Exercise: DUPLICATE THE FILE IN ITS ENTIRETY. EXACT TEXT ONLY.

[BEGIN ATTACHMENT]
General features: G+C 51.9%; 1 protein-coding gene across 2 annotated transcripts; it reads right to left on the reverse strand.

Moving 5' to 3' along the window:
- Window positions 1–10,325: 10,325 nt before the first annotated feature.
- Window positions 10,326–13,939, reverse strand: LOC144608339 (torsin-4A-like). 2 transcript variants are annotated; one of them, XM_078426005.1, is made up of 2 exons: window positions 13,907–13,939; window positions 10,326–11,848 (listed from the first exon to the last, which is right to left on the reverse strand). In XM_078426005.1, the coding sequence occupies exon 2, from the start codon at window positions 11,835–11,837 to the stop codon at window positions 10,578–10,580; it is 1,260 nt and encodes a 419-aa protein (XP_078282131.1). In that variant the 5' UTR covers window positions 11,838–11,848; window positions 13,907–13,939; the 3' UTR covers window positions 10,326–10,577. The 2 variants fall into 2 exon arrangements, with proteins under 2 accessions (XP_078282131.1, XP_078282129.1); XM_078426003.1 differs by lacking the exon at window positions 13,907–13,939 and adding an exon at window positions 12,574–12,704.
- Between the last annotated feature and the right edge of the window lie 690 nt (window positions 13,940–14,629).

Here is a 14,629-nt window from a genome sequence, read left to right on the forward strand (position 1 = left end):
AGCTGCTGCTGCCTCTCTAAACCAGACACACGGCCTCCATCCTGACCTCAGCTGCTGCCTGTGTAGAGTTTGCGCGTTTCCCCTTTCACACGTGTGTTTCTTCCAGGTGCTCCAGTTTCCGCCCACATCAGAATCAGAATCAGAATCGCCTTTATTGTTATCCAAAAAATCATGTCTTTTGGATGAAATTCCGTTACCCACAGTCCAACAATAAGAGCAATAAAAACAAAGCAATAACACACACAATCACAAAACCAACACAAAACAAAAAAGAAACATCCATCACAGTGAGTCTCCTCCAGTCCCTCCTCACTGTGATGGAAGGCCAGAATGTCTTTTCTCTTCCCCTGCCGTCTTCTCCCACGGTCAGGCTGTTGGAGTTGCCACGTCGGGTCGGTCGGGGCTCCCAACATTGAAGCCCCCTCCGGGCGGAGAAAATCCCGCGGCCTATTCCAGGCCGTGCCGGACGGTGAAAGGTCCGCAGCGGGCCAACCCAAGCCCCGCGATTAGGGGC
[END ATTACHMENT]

General features: G+C 51.9%; 1 protein-coding gene across 2 annotated transcripts; it reads right to left on the reverse strand.

Moving 5' to 3' along the window:
- Window positions 1–10,325: 10,325 nt before the first annotated feature.
- Window positions 10,326–13,939, reverse strand: LOC144608339 (torsin-4A-like). 2 transcript variants are annotated; one of them, XM_078426005.1, is made up of 2 exons: window positions 13,907–13,939; window positions 10,326–11,848 (listed from the first exon to the last, which is right to left on the reverse strand). In XM_078426005.1, the coding sequence occupies exon 2, from the start codon at window positions 11,835–11,837 to the stop codon at window positions 10,578–10,580; it is 1,260 nt and encodes a 419-aa protein (XP_078282131.1). In that variant the 5' UTR covers window positions 11,838–11,848; window positions 13,907–13,939; the 3' UTR covers window positions 10,326–10,577. The 2 variants fall into 2 exon arrangements, with proteins under 2 accessions (XP_078282131.1, XP_078282129.1); XM_078426003.1 differs by lacking the exon at window positions 13,907–13,939 and adding an exon at window positions 12,574–12,704.
- Between the last annotated feature and the right edge of the window lie 690 nt (window positions 13,940–14,629).

Here is a 14,629-nt window from a genome sequence, read left to right on the forward strand (position 1 = left end):
AGCTGCTGCTGCCTCTCTAAACCAGACACACGGCCTCCATCCTGACCTCAGCTGCTGCCTGTGTAGAGTTTGCGCGTTTCCCCTTTCACACGTGTGTTTCTTCCAGGTGCTCCAGTTTCCGCCCACATCAGAATCAGAATCAGAATCGCCTTTATTGTTATCCAAAAAATCATGTCTTTTGGATGAAATTCCGTTACCCACAGTCCAACAATAAGAGCAATAAAAACAAAGCAATAACACACACAATCACAAAACCAACACAAAACAAAAAAGAAACATCCATCACAGTGAGTCTCCTCCAGTCCCTCCTCACTGTGATGGAAGGCCAGAATGTCTTTTCTCTTCCCCTGCCGTCTTCTCCCACGGTCAGGCTGTTGGAGTTGCCACGTCGGGTCGGTCGGGGCTCCCAACATTGAAGCCCCCTCCGGGCGGAGAAAATCCCGCGGCCTATTCCAGGCCGTGCCGGACGGTGAAAGGTCCGCAGCGGGCCAACCCAAGCCCCGCGATTAGGGGC